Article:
LendingTree analyzed the 50 largest U.S. metropolitan areas in the U.S. to see how housing prices, income and unemployment rates have recovered the most since the height of the Great Recession – and where values are still struggling. The analysis compares the latest available housing values to 2009.
When the real estate bubble burst in late 2008, many Americans saw their home values fall drastically, but a lot has changed in the 10 years since. Though the rapid ascent of home prices increases is starting to slow, they already exceed 2006 highs.
- On average, median home values have increased by nearly $50,000 across the 50 largest metros in the United States since 2009, likely due to increasing incomes and falling unemployment rates.
- Hartford, Conn., Chicago, Virginia Beach, Va., and Baltimore are the only metros in the study where median housing prices have fallen since 2009. On average, these areas have seen home prices fall nearly $6,700. A lack of strong employment opportunities and out-of-state migration might play a role.
- California housing markets – San Jose, San Francisco and Los Angeles – have recovered the most since 2009. Each of area has seen average housing prices climb by six-digit figures, with an average increase of $243,600, likely due the prevalence of high-paying jobs brought by tech companies like Google and Apple.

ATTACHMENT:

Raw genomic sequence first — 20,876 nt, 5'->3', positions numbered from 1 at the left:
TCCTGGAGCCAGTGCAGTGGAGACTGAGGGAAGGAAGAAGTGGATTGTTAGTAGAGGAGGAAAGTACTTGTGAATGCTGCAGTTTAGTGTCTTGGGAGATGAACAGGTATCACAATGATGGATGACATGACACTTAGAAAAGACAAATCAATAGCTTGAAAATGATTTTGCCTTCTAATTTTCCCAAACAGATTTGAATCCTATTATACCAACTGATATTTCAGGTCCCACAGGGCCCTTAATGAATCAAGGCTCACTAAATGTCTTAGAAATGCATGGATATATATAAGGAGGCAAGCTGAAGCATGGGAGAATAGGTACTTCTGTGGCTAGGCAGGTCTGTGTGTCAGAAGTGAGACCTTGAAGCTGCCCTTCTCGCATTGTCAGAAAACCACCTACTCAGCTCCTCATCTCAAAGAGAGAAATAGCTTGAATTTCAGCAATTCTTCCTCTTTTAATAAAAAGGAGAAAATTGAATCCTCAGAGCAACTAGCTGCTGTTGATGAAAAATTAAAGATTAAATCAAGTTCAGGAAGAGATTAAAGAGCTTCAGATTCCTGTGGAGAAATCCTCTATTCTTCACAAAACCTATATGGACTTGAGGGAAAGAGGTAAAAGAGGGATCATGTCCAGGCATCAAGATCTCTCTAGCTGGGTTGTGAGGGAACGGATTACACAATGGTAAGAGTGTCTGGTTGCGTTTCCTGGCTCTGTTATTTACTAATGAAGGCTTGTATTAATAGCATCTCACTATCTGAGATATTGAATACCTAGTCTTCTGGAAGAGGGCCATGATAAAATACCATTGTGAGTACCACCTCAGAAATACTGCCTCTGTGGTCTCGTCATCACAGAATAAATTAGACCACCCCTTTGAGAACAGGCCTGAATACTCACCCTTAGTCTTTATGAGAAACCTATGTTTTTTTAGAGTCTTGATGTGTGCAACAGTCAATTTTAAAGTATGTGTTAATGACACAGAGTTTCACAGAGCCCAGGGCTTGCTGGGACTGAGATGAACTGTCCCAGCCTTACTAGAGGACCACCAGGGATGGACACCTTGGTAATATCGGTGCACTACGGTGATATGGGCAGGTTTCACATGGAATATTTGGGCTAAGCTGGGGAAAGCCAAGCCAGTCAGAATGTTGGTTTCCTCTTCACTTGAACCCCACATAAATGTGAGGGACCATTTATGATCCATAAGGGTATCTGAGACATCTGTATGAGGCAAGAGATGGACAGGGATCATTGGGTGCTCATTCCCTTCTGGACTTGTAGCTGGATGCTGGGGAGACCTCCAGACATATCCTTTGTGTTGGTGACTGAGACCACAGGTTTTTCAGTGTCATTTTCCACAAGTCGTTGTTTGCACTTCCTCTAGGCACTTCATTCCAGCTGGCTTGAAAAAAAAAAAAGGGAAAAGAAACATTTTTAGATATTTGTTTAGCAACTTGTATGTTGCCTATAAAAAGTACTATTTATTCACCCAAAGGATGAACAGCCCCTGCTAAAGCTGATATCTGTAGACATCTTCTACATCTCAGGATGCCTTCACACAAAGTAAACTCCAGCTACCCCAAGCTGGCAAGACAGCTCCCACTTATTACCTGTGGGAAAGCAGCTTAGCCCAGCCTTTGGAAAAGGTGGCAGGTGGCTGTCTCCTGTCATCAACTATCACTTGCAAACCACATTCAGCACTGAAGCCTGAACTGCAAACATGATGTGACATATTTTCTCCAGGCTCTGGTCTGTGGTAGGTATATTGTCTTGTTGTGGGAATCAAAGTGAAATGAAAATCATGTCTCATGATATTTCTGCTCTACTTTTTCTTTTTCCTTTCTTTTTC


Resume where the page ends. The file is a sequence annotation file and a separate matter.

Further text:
- Unemployment rates have fallen an average of 4.7 percentage points in the nation’s 50 largest metros – every metro included in LendingTree’s study. Detroit’s drop of nearly 10 percentage points is the largest in the nation; Houston’s 1.7 percentage point decrease is the smallest.
- The median household income in the surveyed metros has increased by an average $11,344 since 2009. San Antonio was the only metro where the median household income fell.
Florida cities included in the study
Top 50 rank – City – Median home value change 2009-2017
15. Miami – $51,300 (22.6% higher)
27. Orlando – $27,400 (14.3% higher)
28. Tampa – $25,200 (15.9% higher)
33. Jacksonville – $20,100 (10.9% higher)
To view the full report, visit https://www.lendingtree.com/home/mortgage/comparing-the-housing-market-of-2009-to-today/.
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